When I moved to the Mathematical Centre in Amsterdam it didn't take long for one of its directors to get wind of the incomplete compiler. He had access to an IBM 370, which was compatible with the machine I had first implemented on, so he prevailed on me to resume work on it. I agreed. I now look at that as a mistake. The facilities available weren't as good as they had been in Alberta (TSO instead of MTS, which meant slow turnaround whether I took the train to Delft every day of stayed in Amsterdam and used a 300 bps phone line.) Over the next few years I got the compiler to the point that it correctly handled about half the test set, but it really wasn't ready for serious use.
Then funding ran out, I left the Netherlands, and after that I had essentially no opportunity to continue work on it. Perhaps I could have reimplemented Algol W and then rewrote the code generator for another machine, but in new jobs I had other responsibilities.
Still, I have spent occasional sleepless nights wondering how I *should* have gone about this project.
The first thought is that I should have *started* with the code generator and the inner run-time system (garbage collection, stack management, and the most primitive I/O). There were lots of people writing front ends for Algol 68 compilers. I might have been able to glue someone else's front end to my back end if I had gone in that direction.
The second thought is that I should have gone to complete machine-independence early, rather than late. Algol W might have been a machine-independent language (or close enough to it), but it had been implemented only on the IBM 360 (and therefore also 370), and it was a much bigger language than I needed.
But the real trick is how could I have best gone about that, given the state of the art back in the early 70's when I started the thing.
I now see there were a number of options.
First start in Algol W, as I had, but implementing a small language, possibly a very small Algol 68 sublanguage, that had just the features necessary for writing a compiler. Then rewrite that compiler in its own language, taking care to produce a suitable intermediate code.
(Moving that to a new machine would involve writing a new code generator from the intermediate code, using whatever tools were available on the target machine. Ideally, the intermediate code would have enough redundancy that it could be interpreted as easily as compiled. Ideally, the intermediate code would be word-size-independent, but even if it weren't, it would still be possible to interpret it.).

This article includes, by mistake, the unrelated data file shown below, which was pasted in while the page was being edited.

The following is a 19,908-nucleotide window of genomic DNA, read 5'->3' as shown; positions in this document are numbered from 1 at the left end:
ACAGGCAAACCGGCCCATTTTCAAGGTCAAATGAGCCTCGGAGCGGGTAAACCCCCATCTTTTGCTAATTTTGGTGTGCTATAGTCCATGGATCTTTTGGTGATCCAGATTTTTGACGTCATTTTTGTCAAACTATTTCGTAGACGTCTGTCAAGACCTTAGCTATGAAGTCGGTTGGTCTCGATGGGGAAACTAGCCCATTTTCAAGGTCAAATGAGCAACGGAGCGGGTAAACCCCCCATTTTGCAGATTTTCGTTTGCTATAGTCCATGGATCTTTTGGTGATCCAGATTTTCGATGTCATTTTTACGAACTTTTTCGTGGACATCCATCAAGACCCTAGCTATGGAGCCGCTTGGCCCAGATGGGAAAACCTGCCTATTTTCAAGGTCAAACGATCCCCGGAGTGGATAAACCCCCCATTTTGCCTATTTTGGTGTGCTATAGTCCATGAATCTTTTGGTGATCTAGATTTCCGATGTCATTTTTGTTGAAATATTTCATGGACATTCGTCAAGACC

The small language would have as data types unions, structs, integers, characters, references, and procedures. Most coercions would have to be explicitly coded. There would be no operator or priority declarations, There would probably be other restrictions like this in the direction of explicitness, including a few extra keywords to simplify parsing in places where the Algol 68 is almost, but not quite, ambiguous.
Full type-checking would still be done.
Making these restrictions would cut out a moderate amount of lexical scanner, vastly simplify the context-free parser, wipe out most of the coercion pass, and leave much of the final code-generator and the run-time garbage-collector intact. And this would probably have cut a year or more off total development time (measured in terms of MTS development time, not TSO development time). The system might very well have been machine-independent within two years. Although it wouldn't have been an Algol 68 compiler, it would have been well on the way, and development could have continued on almost any machine. No long-distance phone calls to Delft's computer would have been needed.
There are quite a few techniques I can know of now that might have further accelerated development if they had been known back then. But none of what I've described above involved any technologies I was unfamiliar way back in the early 70's. I could have made the decisions I've just described way back then, except for one important fact:
Back then I lacked the wisdom to go about it this way. The wisdom to get something usable working as soon as possible as opposed to the complete thing sometime later.